What really sets red dot optics apart is their ability to disappear. Just shoulder the rifle, keep both eyes open, and see a red dot superimposed over your target. That’s what the best of them do, and that where I would put the Trijcon MRO.
The worst of them act like a zero magnification rifle scope. Those are the ones that you have to mount your head to get the proper eye relief, and then look through the scope to get the dot.
The Wolverine isn’t quite as good as the MRO, but better than most I’ve found. I did have to look through the optic, and the AA battery housing on the left side of the optic was a distraction. But I found the 1X red dot completely parallax free at 50 yards. As long as I could see the dot, that’s where my bullet was going, regardless of head position.
With some practice, quickly shouldering the rifle and firing became instinctive, and scanning through the optic without being distracted by the rest of the scope wasn’t much of a challenge — once I got used to it
As far as dimensions, the Wolverine is almost identical to the Aimpoint red dot I was issued for my first Afghanistan deployment. Its length and width are just a few millimeters in difference, the weight within an ounce.
The battery life is pretty amazing, running more than a year on its highest setting. Of course, I didn’t test it for that long, but I did keep it on its highest setting for the full month I had it, with no discernible change in brightness.
All in all, the Sightmark Wolverine and the XT-3 Magnifier are an exceptional value. I would’ve expected to pay at least twice this cost for this level of quality, and just a few years ago, a whole lot more.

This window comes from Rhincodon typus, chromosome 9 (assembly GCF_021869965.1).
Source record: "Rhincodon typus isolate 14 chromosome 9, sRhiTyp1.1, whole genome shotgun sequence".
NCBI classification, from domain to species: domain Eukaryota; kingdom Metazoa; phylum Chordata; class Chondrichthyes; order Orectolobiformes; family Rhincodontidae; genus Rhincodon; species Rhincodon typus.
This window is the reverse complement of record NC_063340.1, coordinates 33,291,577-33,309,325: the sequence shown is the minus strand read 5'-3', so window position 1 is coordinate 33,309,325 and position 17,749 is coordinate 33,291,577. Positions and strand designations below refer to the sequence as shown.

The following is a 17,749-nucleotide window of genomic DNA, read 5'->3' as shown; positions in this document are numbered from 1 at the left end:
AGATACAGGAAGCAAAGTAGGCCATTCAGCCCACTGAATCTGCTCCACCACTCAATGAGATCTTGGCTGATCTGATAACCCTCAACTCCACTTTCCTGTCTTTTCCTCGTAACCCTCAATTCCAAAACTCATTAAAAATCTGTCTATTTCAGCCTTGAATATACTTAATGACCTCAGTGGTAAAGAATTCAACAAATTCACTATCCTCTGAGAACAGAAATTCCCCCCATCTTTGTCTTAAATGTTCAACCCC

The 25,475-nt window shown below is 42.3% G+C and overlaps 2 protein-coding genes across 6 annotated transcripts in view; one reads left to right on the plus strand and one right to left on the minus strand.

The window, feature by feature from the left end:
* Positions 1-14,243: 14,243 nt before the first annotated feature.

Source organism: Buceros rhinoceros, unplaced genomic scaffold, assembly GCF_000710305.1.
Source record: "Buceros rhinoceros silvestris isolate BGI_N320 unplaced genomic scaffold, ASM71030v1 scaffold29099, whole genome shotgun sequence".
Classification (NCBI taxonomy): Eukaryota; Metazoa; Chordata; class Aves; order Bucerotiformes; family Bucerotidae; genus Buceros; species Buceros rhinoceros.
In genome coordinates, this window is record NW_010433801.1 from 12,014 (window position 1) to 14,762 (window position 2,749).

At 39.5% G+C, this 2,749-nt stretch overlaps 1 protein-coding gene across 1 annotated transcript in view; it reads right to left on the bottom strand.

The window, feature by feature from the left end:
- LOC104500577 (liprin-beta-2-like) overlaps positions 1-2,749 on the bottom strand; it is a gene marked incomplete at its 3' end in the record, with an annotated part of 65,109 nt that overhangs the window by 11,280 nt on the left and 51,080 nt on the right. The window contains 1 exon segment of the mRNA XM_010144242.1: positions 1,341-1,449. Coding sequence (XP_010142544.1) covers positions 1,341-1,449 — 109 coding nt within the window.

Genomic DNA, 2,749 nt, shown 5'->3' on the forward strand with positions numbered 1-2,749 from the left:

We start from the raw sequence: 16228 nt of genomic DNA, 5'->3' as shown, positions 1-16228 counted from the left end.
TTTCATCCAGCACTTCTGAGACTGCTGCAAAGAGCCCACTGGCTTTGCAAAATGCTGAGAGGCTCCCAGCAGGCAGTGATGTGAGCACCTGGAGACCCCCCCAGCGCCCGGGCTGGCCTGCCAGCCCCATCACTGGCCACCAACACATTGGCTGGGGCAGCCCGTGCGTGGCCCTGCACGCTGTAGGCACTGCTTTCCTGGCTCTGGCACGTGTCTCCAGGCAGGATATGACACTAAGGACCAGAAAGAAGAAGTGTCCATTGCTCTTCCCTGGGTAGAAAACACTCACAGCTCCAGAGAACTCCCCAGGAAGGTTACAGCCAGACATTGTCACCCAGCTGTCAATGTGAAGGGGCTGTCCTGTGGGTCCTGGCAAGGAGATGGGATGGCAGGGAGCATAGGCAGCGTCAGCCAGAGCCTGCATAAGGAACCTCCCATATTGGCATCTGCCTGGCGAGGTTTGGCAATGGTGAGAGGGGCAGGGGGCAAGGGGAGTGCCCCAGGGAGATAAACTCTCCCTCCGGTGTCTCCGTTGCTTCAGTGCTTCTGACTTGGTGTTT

Specifications: Wolverine 1×28 FSR Red Dot Sight
Reticle, Type 2 MOA Dot, Red
Setting, Brightness Off, NV1, NV2, 3-10
Dimension, Window 28 mm
Windage Range of Adjustment 120 MOA
Elevation Range of Adjustment 120 MOA
MOA Adjustment 1/2 MOA
Finish/Color Matte black
Body Material Aluminum 6061-T6 / Rubber
Maximum Recoil 800 g’s
IP Standard IP67 (submersible to 1m / 3ft)
Mount Type Picatinny
Battery Type AA
Battery Life (high) 900 – (low) 1,000,000 / 50,000 (setting 6) hours
Battery Voltage 1.5 V
Operating Temp, F/C -22 to 122 / -30 to 50 F/C
Length 4.4 / 113.5 in/mm
Width 2.9 / 75.1 in/mm
Height 2.6 / 65.3 in/mm
Specifications: XT-3 Tactical Magnifier with LQD Flip to Side Mount
Body Material Aluminum
Diameter, Exit Pupil 7.6mm
Diameter, Eyepiece 33.8mm
Diameter, Objective Lens 23mm
Diameter, Tube 30/1.18
Diopter Adjustment +3 to -3
Eye relief (in/mm) 3.5/88.9
Field of View, degree 7.5
Field of view, ft@100yd 39.6
Field of view, m@100m 13.2
Height (in/mm) 2.1/54
IP Rating (waterproof) IP67-submersible to 1m/3ft
Length (in/mm) 4.1/103
Lens Coating AR green
Material, Lens Glass
Maximum Recoil 800G’s
Mount Type Weaver/Picatinny
Weight, (without batteries/without mount), oz/g 12.7oz
Width (in/mm) 2/51.5
Rating (out of five stars):
Overall * * * * 1/2
Both optics shine far outside of their price range. There’s very little tint and no darkening of the target through either the red dot or the magnifier. The simple push/pull set up of the magnifier is ideal. Both the Wolverine and the XT-3 did well during the durability testing and the simplified box test. Points off for little things, like the plastic release knob on the QD lever, the needlessly large controls of the magnifier, and the red dot’s overly small controls.